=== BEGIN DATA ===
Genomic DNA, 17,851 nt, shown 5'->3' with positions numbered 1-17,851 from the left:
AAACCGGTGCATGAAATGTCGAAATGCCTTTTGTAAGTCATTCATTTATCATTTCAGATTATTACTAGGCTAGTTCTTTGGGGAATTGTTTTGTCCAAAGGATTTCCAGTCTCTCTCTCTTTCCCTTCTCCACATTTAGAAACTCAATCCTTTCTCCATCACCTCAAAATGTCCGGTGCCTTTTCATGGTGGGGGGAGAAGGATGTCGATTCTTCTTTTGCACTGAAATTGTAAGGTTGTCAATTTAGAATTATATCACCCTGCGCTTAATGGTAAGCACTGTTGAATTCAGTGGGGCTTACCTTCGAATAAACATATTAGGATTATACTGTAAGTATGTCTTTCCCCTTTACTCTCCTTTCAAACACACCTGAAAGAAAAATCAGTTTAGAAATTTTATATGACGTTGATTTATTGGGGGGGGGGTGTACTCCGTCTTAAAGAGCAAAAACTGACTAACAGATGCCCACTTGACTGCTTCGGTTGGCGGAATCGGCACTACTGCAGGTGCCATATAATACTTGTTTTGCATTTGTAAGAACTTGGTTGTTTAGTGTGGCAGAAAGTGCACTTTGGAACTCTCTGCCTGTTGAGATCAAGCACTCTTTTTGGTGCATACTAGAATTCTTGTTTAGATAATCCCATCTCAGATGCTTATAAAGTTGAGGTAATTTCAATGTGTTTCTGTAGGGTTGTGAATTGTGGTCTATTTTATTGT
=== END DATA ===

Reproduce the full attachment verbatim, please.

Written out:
Genomic DNA, 17,851 nt, shown 5'->3' with positions numbered 1-17,851 from the left:
AAACCGGTGCATGAAATGTCGAAATGCCTTTTGTAAGTCATTCATTTATCATTTCAGATTATTACTAGGCTAGTTCTTTGGGGAATTGTTTTGTCCAAAGGATTTCCAGTCTCTCTCTCTTTCCCTTCTCCACATTTAGAAACTCAATCCTTTCTCCATCACCTCAAAATGTCCGGTGCCTTTTCATGGTGGGGGGAGAAGGATGTCGATTCTTCTTTTGCACTGAAATTGTAAGGTTGTCAATTTAGAATTATATCACCCTGCGCTTAATGGTAAGCACTGTTGAATTCAGTGGGGCTTACCTTCGAATAAACATATTAGGATTATACTGTAAGTATGTCTTTCCCCTTTACTCTCCTTTCAAACACACCTGAAAGAAAAATCAGTTTAGAAATTTTATATGACGTTGATTTATTGGGGGGGGGGTGTACTCCGTCTTAAAGAGCAAAAACTGACTAACAGATGCCCACTTGACTGCTTCGGTTGGCGGAATCGGCACTACTGCAGGTGCCATATAATACTTGTTTTGCATTTGTAAGAACTTGGTTGTTTAGTGTGGCAGAAAGTGCACTTTGGAACTCTCTGCCTGTTGAGATCAAGCACTCTTTTTGGTGCATACTAGAATTCTTGTTTAGATAATCCCATCTCAGATGCTTATAAAGTTGAGGTAATTTCAATGTGTTTCTGTAGGGTTGTGAATTGTGGTCTATTTTATTGT